One of the oldest structures in Lisbon, the Convento do Carmo was completely destroyed by the earthquake of 1755. Well... almost completely destroyed. The roof collapsed, but a handful of the supporting arches survived, along with some chambers. Today, the ruined remains of the church have been preserved as a striking memorial to the biggest natural disaster in Portuguese history.
One of the most photographed sights in Lisbon is the Santa Justa Lift, connecting Baixa to the Bairro Alto. Built at the turn of the 20th century, this eye-catching Gothic elevator is still in use, although it's currently more for tourists than for locals.
Held every Sunday in the district of Marvila, somewhat near the airport, the Feira do Relogio is Lisbon's biggest market. With mostly clothes and food on offer, this is shopping for locals, and not the kind of flea market where you're going to find charming old antiques. But if you want to see a different, boisterous side of Lisboan life, it's great fun.
When Lisboans want to shop, they head to the neighborhood of Chiado, found between Baixa and Bairro Alto. This upscale "middle ground" is known for its historic shops, churches and theaters. Braced for madness, we explored it on a sunny Saturday, two weeks before Christmas.
Portugal's premiere art museum is the MNAA, or Museu Nacional de Arte Antiga. With 65 rooms in its permanent collection, thousands of works of art spanning the length of Portuguese history, and ever-changing temporary exhibits, this is the kind of place for which you'll want to have plenty of time and energy.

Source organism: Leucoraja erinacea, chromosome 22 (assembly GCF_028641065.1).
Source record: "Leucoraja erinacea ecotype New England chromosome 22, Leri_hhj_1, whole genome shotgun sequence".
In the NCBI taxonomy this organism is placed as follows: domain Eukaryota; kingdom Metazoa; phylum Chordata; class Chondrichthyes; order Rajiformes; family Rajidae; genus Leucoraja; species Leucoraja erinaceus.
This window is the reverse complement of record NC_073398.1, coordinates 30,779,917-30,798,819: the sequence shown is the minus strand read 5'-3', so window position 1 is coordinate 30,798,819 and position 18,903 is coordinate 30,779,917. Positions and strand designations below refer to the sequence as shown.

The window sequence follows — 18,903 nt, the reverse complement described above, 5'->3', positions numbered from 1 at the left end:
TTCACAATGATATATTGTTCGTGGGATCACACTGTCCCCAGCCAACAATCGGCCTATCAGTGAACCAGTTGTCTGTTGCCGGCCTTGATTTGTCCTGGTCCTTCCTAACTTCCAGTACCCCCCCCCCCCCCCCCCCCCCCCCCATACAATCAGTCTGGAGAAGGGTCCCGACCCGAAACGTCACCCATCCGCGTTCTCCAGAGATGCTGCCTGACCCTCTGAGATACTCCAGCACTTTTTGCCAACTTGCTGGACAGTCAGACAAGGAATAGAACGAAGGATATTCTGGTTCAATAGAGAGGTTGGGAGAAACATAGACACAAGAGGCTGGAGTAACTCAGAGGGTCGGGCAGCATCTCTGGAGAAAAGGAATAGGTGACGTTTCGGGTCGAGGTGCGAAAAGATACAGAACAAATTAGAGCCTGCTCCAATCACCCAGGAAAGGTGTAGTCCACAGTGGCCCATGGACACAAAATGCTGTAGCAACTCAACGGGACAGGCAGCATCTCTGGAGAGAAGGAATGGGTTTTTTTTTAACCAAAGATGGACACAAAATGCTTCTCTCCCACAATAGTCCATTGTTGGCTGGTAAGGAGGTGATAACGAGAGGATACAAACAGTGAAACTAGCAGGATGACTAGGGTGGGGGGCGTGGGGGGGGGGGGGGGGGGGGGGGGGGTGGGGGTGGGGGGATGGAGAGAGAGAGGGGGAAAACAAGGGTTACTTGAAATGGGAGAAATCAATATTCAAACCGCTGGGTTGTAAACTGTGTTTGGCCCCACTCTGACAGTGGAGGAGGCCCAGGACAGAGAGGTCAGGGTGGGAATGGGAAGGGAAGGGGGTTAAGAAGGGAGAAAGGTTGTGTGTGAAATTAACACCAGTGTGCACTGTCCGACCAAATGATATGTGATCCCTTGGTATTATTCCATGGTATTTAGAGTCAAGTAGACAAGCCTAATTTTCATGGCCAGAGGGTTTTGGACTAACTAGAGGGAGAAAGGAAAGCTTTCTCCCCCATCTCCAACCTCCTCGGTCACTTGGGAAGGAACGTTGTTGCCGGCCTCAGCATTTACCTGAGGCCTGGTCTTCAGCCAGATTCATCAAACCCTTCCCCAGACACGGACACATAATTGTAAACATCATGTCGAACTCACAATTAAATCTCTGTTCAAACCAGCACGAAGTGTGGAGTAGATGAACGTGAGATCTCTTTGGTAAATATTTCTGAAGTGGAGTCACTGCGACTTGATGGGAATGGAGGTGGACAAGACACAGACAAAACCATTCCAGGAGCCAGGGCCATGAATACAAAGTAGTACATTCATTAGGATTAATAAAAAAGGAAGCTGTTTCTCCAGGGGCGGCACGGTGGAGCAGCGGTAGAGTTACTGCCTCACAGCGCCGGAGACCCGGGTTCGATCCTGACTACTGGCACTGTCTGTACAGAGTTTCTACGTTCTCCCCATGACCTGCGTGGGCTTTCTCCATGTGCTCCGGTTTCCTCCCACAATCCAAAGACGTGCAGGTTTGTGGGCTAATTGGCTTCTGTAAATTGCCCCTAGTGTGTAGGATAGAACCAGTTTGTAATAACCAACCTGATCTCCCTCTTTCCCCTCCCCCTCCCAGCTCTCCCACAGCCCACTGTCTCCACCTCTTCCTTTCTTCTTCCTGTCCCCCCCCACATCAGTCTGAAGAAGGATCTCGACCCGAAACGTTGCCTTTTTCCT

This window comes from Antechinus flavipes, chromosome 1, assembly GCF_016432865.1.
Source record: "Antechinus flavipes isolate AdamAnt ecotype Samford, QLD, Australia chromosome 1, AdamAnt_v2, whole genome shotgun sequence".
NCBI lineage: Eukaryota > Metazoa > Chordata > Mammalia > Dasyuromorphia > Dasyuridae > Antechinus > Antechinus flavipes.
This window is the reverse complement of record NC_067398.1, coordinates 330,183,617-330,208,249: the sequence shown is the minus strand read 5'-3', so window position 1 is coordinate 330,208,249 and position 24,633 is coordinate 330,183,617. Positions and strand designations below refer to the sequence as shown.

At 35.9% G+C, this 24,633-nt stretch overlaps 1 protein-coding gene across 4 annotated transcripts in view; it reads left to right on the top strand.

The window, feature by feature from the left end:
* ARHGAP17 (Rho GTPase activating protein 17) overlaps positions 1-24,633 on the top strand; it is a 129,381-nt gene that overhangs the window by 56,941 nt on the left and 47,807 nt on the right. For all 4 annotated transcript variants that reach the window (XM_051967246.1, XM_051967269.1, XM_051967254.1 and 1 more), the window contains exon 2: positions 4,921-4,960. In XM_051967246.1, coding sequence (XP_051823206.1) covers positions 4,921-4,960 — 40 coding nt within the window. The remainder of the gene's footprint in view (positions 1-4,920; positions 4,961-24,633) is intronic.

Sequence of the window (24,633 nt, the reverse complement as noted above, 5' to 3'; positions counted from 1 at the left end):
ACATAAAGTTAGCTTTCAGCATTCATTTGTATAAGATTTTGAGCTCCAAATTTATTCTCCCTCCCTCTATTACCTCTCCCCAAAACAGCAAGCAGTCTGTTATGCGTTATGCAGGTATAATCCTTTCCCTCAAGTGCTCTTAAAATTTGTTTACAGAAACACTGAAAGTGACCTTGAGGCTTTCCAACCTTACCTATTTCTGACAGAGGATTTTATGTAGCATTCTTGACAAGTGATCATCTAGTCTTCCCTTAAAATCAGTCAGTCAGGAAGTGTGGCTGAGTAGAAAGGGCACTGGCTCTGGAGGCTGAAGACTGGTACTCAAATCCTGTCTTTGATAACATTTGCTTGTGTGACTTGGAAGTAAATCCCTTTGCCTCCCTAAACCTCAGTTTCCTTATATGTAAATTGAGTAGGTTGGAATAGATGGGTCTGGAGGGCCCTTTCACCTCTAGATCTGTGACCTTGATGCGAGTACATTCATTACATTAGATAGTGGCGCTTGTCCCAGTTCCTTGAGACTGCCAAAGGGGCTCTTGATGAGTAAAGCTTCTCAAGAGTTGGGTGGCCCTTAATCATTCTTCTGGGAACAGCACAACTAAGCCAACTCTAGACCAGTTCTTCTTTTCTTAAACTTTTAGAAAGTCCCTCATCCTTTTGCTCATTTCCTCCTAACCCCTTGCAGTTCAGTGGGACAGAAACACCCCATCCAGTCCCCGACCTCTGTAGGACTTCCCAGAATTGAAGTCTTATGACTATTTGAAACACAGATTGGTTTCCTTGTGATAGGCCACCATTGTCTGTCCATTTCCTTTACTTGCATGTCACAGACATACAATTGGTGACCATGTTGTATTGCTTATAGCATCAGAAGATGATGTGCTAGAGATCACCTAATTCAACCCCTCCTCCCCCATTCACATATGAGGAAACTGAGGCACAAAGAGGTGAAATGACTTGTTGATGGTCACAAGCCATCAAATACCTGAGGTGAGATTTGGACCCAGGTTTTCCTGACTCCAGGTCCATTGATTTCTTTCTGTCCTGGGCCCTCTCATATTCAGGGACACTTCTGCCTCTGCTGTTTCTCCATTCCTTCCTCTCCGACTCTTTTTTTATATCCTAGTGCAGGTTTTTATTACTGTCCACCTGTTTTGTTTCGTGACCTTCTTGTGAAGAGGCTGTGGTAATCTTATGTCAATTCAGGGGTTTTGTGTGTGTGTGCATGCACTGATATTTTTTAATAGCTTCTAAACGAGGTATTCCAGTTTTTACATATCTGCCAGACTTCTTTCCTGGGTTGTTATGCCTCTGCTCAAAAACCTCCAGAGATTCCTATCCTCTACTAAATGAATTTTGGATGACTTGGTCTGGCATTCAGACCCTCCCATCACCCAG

The Jardim do Torel is set high on a hill in the neighborhood of Santo António, and the easiest way to reach it is with the Ascensor do Lavra. Once at the top, the garden and the surrounding neighborhood provide plenty of sights for an entertaining day out.
Located within the old Barbadinhos Pumping Station, the Museu da Agua introduces visitors to the once-painful process of bringing drinking water to the people of Lisbon. The museum's highlight is its engine room, where 19th-century steam-powered pumping machines have been preserved in magnificent condition.
Erected in the early 16th century to as a bulwark against incoming threats from the Atlantic, the Tower of Belém is today a UNESCO World Heritage Site, and one of the city’s most famous and popular landmarks.
Set within a 17th-century palace across from the popular Miradouro das Portas do Sol, a viewpoint that looks over Alfama and the cruise ship docks, the Museu de Artes Decorativas (also called the Fundação Ricardo do Espírito Santo Silva, or FRISS) introduces visitors to the exquisite furniture and design of Lisbon during the Age of Exploration.
Held on Tuesdays and Saturdays on the sloping hill behind the Monastery of São Vicente da Fora, the Thieves' Market, or Feira da Ladra, has a history stretching back to the 13th century. Today, we assume that the sellers have cleaned up their act, but the market is still a great place for those looking to make a steal.